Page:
I studied International Development at university and as part of the course, we needed some practical community development experience. I’d dealt with many agencies offering experiences overseas – so, so many were overpriced, over-hyped, and business focused. ELI wasn’t.
I had a friend recommend them to me after her experience in South America, and as soon as I made contact with ELI I was nothing but satisfied with the way they communicated, the costs involved, the information and support I received. They were flexible, open, honest, and the price was right – unlike programs that tried to charge me (literally) thousands of dollars to volunteer.
My contact with ELI began and continued so smoothly – they were organized and seemed to legitimately care about who you were, the kind of experience you were looking for, and, most importantly, the aid programs they supported.
I lived in a volunteer share house in Kathmandu, where I was provided with a simple but yummy breakfast and dinner each day. I went to the orphanage Monday-Friday. I’d walk there in the morning, and spend the day – times were flexible – with the children.
I’d teach, play games, and have endless cups of tea provided for me! The children and owners of the orphanage were so welcoming, friendly, appreciative... they had so little but were gave so much, without any hesitation or second thought. What amazing lessons I learnt from their endless curiosity, generosity, and happiness! I’d return back to the volunteer house in the afternoon, and perhaps go up to the shops in Thamel (10 mins walk), or plan my lessons for the next day, hang out with the other volunteers, or talk to family back home.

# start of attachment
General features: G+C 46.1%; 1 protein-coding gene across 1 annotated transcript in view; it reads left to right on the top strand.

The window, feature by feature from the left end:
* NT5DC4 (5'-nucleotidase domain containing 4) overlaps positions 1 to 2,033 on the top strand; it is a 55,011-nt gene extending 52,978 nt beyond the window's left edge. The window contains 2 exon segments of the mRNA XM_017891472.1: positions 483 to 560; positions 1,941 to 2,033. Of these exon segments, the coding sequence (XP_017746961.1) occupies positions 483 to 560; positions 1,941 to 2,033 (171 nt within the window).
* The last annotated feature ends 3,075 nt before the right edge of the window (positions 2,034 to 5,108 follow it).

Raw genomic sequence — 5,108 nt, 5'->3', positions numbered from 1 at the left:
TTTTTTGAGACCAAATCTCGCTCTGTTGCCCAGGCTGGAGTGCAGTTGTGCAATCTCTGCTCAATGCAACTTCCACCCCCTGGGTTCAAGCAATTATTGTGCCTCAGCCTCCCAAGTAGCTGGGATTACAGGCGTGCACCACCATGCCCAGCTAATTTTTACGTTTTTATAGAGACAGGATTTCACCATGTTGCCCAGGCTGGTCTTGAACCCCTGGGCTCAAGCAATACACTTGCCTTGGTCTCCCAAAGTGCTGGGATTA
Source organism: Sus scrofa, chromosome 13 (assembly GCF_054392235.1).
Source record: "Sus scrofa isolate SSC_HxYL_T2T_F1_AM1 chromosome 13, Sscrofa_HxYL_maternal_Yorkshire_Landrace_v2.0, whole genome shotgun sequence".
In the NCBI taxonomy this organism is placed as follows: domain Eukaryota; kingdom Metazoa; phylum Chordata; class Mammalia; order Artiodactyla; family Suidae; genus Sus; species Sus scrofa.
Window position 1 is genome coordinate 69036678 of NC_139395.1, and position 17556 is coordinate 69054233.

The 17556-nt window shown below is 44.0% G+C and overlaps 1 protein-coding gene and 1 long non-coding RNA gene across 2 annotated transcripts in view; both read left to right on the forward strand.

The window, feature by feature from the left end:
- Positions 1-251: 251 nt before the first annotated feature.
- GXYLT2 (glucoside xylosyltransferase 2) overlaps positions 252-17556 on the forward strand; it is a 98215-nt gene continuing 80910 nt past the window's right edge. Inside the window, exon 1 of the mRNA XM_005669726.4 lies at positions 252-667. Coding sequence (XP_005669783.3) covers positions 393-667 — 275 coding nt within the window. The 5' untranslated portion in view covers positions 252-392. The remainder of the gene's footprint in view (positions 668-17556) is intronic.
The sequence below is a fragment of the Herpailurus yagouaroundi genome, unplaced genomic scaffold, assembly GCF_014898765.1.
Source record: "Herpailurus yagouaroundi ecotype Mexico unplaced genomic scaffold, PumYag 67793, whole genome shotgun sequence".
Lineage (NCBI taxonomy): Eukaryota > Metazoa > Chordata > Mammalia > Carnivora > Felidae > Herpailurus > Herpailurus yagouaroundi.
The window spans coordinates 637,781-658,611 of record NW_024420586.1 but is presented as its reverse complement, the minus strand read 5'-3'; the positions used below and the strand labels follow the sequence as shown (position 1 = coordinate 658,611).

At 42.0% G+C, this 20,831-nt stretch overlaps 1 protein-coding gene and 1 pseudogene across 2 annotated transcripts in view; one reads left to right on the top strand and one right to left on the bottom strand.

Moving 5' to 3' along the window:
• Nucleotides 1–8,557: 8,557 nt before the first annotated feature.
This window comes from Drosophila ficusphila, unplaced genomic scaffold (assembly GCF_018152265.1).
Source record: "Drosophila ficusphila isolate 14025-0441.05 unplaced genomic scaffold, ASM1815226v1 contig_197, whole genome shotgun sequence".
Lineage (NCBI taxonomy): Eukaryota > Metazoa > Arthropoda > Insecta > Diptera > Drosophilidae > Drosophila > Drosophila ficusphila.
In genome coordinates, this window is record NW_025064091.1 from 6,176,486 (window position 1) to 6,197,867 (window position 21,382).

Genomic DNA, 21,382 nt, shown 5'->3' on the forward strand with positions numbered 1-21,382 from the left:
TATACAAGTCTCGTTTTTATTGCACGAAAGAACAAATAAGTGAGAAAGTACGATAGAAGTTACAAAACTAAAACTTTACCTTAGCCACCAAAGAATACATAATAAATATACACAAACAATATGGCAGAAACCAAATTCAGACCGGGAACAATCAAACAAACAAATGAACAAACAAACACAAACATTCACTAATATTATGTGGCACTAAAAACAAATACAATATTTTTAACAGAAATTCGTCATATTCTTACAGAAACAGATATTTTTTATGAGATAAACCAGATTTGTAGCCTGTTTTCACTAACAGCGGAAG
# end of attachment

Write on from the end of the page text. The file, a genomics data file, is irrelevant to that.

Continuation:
Weekends were free for any kind of travel – we did lots! We took the bus to other cities, and further afield – 8 hour rocky-mountain-side-wobbly-scary-motion-sickness-hours-delayed-beautifully-scenic-completely-fun bus journeys to the mountains (Anapurna, Everest!), towards the border of india (the birthplace of Buddha!), to beautiful villages far and wide (mountain-peaked sunrises, thousand-step walks, cheap cocktails and momo dinners).
Mountain walks, religious sanctuaries, dinners out, village homestays, national parks, yoga camps, bungee jumping, spiritual havens... our weekends always brought us the unexpected!